The sound of a 365-cubic-inch diesel engine is distinctly rugged, if near deafening. Passersby might expect a tractor, a semi-truck, an earth mover before they realize this sound is Jordan Fredericks, a freshman sociology major, parking his daily driver.
Standing over 8 feet tall, the burnt red 2004 Ford F-350 Super Duty 4×4 prefers an open lot; it will not make it through the passageway at the entrance of the average parking garage.
There’s no question that the full-size pickup truck has solidified its footing as a staple in the North American automobile market; the largest three American manufacturers sell an average of 6,000 units per day. Utility has given way to luxury as more trucks offer advanced computer systems and amenities. Suspension, wheels and tires are tuned for highway driving and fuel economy, not rock crawling or towing capacity.
Climbing up wooded trails and carrying off-road motorcycles to and from their dirt tracks are not jobs achievable by the family sedan. Fredericks used his prior pickup, a smaller, 20-year-old Ford F-150 for more than just commuting to high school.
The bed of that F-150 carried his dirt bike down the highway, to a racing-style track in Rocky Hill. Fredericks says he used to ride dirt bikes as a hobby, even racing once in Claverack, New York, but the hobby became too expensive, and time consuming.
That F-150 served him well, he says, until his necessity for such a vehicle expired. A few years, and a few thousand miles later, Fredericks has graduated from his Honda dirt bike to a Harley Davidson Sportster.
Likewise, he has graduated from the F-150 to a 7,000-pound F-350 Super Duty, modified to his liking, and as mentioned, too tall to fit into parking garages.
“I sold the F-150,” says Fredericks, “because I wanted a little more.”
The F-350 Super Duty has an 8-inch lift kit, riding on tires that shame the tiny highway cruisers that came from the factory. Fredericks took on trails in the woods with his first truck, a YJ Wrangler, but this Super Duty is not abused like the Jeep. This truck is a statement, and a go-anywhere, haul-anything daily driving vehicle.
It did take a lot to get his truck there, Fredericks says. His truck does not quite look or drive like it did when he got his hands on it.
“I bought it and it wasn’t running, I did injectors, oil cooler and an EGR delete to get it going,” says Fredericks. “I did that with my dad.”
Fredericks says his father has always been involved with cars, and works with him on projects of all sorts. The current undertakings, he says, are a 1976 Ford Bronco, and a 1969 Chevrolet Camaro.
Among Ford fans, he says the six-liter Power Stroke engine in his truck gets a bad rap, but reliability is not so much an issue for an enthusiast who likes to get his hands dirty.
“It’s trash if you don’t take care of it,” Fredericks says.
He takes good care of the Super Duty, and says it was a much different truck today than when he originally bought it.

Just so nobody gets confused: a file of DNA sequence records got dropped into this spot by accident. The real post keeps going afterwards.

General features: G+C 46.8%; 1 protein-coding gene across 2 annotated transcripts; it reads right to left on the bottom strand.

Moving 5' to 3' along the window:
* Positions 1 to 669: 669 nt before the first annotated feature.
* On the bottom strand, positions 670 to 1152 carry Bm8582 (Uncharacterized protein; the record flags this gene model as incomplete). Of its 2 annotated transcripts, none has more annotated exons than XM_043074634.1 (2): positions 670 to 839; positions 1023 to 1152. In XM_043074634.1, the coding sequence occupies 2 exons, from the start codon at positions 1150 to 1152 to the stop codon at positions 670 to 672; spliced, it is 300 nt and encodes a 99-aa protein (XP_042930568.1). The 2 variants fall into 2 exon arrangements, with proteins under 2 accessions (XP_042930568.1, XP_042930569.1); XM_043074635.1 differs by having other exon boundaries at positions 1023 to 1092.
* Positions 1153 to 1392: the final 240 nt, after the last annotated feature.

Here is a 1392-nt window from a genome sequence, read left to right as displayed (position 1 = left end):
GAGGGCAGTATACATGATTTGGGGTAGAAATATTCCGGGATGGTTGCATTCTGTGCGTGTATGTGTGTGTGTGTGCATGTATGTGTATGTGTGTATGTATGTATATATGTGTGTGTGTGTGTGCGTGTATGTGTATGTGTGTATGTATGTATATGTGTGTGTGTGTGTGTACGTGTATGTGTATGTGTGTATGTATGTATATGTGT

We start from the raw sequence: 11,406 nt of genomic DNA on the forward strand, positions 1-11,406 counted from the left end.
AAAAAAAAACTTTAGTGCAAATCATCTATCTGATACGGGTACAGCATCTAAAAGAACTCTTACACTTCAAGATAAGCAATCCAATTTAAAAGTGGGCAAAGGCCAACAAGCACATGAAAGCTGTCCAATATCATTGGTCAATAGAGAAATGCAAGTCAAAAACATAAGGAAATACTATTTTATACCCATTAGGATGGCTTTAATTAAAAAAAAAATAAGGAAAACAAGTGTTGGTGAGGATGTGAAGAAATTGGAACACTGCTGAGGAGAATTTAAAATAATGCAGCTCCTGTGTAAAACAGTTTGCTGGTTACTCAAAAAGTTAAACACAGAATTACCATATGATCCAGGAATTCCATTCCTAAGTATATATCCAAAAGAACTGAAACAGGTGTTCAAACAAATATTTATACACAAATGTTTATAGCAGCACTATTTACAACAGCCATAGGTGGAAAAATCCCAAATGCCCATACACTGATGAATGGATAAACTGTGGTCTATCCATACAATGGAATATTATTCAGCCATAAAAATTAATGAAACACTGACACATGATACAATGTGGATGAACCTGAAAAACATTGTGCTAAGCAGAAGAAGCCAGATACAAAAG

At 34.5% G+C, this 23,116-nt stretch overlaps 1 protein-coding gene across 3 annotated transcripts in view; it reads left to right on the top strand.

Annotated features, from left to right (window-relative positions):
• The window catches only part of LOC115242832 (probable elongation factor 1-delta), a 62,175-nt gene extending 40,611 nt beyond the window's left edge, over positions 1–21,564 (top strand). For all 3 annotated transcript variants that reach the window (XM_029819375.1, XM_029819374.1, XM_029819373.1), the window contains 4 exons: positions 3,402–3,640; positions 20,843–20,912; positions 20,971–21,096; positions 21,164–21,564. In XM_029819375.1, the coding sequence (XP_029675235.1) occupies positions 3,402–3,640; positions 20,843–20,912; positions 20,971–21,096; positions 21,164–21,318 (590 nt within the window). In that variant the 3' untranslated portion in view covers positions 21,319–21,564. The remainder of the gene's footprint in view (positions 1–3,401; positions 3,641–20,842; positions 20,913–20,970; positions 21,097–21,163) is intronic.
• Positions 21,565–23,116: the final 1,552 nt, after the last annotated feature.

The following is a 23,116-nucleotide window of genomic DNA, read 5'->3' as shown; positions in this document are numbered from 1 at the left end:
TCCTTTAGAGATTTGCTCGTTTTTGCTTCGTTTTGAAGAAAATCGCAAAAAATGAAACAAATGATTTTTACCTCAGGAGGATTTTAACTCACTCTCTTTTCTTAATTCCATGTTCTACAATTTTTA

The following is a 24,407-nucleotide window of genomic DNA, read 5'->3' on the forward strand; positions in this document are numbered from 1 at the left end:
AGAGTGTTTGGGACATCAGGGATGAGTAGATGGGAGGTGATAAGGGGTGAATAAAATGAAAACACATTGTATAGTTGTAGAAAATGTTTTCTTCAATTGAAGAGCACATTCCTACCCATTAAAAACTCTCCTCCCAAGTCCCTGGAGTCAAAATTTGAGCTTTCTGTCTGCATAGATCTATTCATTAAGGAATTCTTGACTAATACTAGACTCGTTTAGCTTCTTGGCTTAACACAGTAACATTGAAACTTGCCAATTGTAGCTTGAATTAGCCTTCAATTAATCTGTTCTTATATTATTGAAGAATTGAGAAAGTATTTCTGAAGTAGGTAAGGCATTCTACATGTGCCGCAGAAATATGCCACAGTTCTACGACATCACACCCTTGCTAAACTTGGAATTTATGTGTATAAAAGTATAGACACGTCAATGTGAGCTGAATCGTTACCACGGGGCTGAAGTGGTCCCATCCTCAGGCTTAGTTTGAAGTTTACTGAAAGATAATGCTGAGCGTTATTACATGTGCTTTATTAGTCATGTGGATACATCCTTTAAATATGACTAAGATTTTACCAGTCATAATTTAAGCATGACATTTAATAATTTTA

“When I first got it, it had a different bed, and different wheels,” he says. “It’s got 2007 doors, 2016 seats and a different dash.”
All that plus an engine swapped in from a 2006 truck and the bed from a 2016 leads Frederick to call the truck “a bit of a Frankenstein.”
The engine was given a full rebuild before installation, he says, and even bored out to a slightly higher displacement. The exhaust system goes straight from the engine’s turbo, back down the length of the truck, with not so much as a catalytic converter or muffler to inhibit the engine’s performance. The four-inch diameter piping was a custom job; Fredericks says the previous owner is responsible for that modification.
The most drastic change to the truck, however, is the kit that raises the suspension six inches over factory ride height. Congruent with the rest of the repairs and modifications, he installed the lift himself, and says he bought the parts straight off eBay. The task was not too arduous, he says, considering he had helped friends install lift kits on their trucks in the past.
Notwithstanding, it has been a reliable vehicle for Frederick since completing the work, and has over 270,000 miles on the odometer. The only issue he cites since restoring the truck is a coolant leak, which ended up just being a hose that needed tightening. Otherwise, the Super Duty gets him from point A to point B.
The truck is so tall, Fredericks says, it could not even be utilized for towing, easily. He towed a trailer once since he has owned the Super Duty, but he says in order to tow again, he would have to install a drop hitch, a type of trailer securing apparatus that accounts for the truck’s considerable amount of suspension lift.
Another side effect of the suspension lift, says Fredericks, is the inability to access places with low clearance, such as a parking garage.
“I took an EMT course in Danbury, at Danbury Hospital, so the only place to park is in the parking garage,” he says. “The truck wouldn’t go in there at all, so I’d have to borrow my parents’ cars.”
Both parents have been good sports through the process, says Fredericks, considering his father is the one who gave him the car bug anyhow.
“We [have] a garage at the house,” says Fredericks. “If one of our cars needed anything we’d work on it, but I started working on them more with my friends. My dad would come out and help us out, and we’d learn from him.”
The itch to work on cars, he says, has been driving him in the direction of something new. That, and he says, he would like to drive something that gets more than 17 miles per gallon.
“It’s like, you want it, and then you drive it a lot,” says Fredericks, “and you don’t really need it.”
Fredericks says he probably will not replace his truck for a while, but he is a fan of cars and trucks, both big and small, and is strongly considering his next car be a souped-up Subaru.
By August Pelliccio